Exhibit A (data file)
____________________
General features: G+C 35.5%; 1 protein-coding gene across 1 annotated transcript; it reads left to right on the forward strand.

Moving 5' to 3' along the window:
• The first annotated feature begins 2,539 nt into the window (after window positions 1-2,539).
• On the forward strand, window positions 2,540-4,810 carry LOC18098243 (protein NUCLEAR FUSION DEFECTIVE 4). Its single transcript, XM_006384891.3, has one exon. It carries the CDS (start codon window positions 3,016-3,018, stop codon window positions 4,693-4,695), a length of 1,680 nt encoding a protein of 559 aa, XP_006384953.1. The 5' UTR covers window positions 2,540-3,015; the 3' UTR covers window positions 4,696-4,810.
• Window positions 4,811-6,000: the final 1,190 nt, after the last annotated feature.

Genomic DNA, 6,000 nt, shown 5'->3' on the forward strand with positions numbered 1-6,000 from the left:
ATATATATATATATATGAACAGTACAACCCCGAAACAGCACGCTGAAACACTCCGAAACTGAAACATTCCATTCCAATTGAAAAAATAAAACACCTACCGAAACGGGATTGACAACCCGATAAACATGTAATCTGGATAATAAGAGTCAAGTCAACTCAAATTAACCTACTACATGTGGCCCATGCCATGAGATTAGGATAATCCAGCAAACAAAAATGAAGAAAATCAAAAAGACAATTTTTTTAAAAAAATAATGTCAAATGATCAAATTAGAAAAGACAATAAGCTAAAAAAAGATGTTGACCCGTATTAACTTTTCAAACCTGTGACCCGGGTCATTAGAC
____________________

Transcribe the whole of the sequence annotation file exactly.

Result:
General features: G+C 35.5%; 1 protein-coding gene across 1 annotated transcript; it reads left to right on the forward strand.

Moving 5' to 3' along the window:
• The first annotated feature begins 2,539 nt into the window (after window positions 1-2,539).
• On the forward strand, window positions 2,540-4,810 carry LOC18098243 (protein NUCLEAR FUSION DEFECTIVE 4). Its single transcript, XM_006384891.3, has one exon. It carries the CDS (start codon window positions 3,016-3,018, stop codon window positions 4,693-4,695), a length of 1,680 nt encoding a protein of 559 aa, XP_006384953.1. The 5' UTR covers window positions 2,540-3,015; the 3' UTR covers window positions 4,696-4,810.
• Window positions 4,811-6,000: the final 1,190 nt, after the last annotated feature.

Genomic DNA, 6,000 nt, shown 5'->3' on the forward strand with positions numbered 1-6,000 from the left:
ATATATATATATATATGAACAGTACAACCCCGAAACAGCACGCTGAAACACTCCGAAACTGAAACATTCCATTCCAATTGAAAAAATAAAACACCTACCGAAACGGGATTGACAACCCGATAAACATGTAATCTGGATAATAAGAGTCAAGTCAACTCAAATTAACCTACTACATGTGGCCCATGCCATGAGATTAGGATAATCCAGCAAACAAAAATGAAGAAAATCAAAAAGACAATTTTTTTAAAAAAATAATGTCAAATGATCAAATTAGAAAAGACAATAAGCTAAAAAAAGATGTTGACCCGTATTAACTTTTCAAACCTGTGACCCGGGTCATTAGAC